Access to a good quality education helps people escape from poverty and provides the basis for long term economic development. Like health, it is a basic human right, to which everyone is entitled.
In 2010, there were 61 million children of primary school age out of school: of these, it is estimated that about one third live with a disability*. Girls are more likely to be out of school than boys, so girls with disabilities face double discrimination.
There is a strong link between disability and marginalisation in education. Despite significant increases in school participation over the last decade and efforts to reduce gender disparities, the concerning fact is that children with disabilities continue to be left behind. When children with disabilities are excluded from education, their future economic prospects are severely restricted, contributing to a cycle of intergenerational poverty as they establish their own households**.
*UNESCO (2010) Education for All Global Monitoring Report: Reaching the Marginalised [in]: Sightsavers (2012) Disability in the post-2015 framework. Lorraine Wapling, November 2012.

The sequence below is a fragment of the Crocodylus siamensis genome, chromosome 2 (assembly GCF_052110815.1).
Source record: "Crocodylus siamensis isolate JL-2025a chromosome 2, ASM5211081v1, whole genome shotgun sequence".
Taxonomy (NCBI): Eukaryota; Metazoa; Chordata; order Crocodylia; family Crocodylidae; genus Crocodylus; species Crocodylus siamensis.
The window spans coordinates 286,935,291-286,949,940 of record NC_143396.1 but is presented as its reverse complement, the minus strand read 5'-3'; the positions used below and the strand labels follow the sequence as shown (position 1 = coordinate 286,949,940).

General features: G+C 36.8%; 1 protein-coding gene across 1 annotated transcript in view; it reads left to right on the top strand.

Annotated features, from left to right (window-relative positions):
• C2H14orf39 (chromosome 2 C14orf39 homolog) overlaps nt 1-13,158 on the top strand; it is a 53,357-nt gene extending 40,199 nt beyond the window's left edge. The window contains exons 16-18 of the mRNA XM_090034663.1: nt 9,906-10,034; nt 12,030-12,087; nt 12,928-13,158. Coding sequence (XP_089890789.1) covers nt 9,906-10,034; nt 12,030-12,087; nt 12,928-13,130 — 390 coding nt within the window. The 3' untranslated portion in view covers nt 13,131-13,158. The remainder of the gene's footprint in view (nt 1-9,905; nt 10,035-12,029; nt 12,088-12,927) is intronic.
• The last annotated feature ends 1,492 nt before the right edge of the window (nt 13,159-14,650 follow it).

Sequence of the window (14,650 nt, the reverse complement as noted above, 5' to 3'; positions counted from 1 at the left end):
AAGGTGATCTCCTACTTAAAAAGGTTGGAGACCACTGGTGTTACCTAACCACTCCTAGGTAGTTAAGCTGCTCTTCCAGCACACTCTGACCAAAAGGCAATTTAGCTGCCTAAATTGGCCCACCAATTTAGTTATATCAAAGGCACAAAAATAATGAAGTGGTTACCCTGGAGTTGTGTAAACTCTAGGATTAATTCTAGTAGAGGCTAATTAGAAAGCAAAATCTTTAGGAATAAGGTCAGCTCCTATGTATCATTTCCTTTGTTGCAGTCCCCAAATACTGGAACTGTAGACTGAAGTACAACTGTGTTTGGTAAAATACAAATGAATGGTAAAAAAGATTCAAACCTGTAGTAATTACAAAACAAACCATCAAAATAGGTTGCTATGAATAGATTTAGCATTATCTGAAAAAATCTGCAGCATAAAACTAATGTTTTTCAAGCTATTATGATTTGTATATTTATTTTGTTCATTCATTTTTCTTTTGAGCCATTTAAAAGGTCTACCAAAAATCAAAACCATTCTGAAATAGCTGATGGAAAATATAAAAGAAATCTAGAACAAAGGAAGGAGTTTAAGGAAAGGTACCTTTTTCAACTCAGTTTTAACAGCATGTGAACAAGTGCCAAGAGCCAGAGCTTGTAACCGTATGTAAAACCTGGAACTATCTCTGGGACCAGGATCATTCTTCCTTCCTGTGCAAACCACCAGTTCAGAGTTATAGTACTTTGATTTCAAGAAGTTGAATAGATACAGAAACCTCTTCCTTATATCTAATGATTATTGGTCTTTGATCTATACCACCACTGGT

**Disability in the post-2015 framework. Lorraine Wapling, November 2012.
Our research priorities are guided by Sightsavers’ education strategy and include projects focusing on early childhood interventions and effective systems that support educational attainment, achievement and social inclusion of children with visual impairments.
We support studies that:
We support research into different models of education for children with disabilities to examine what works, what doesn’t and why. We evaluate not only education achievement but also transition, quality of life and the experiences of the children and teachers. Our studies use mixed-method designs, combining qualitative and quantitative approaches.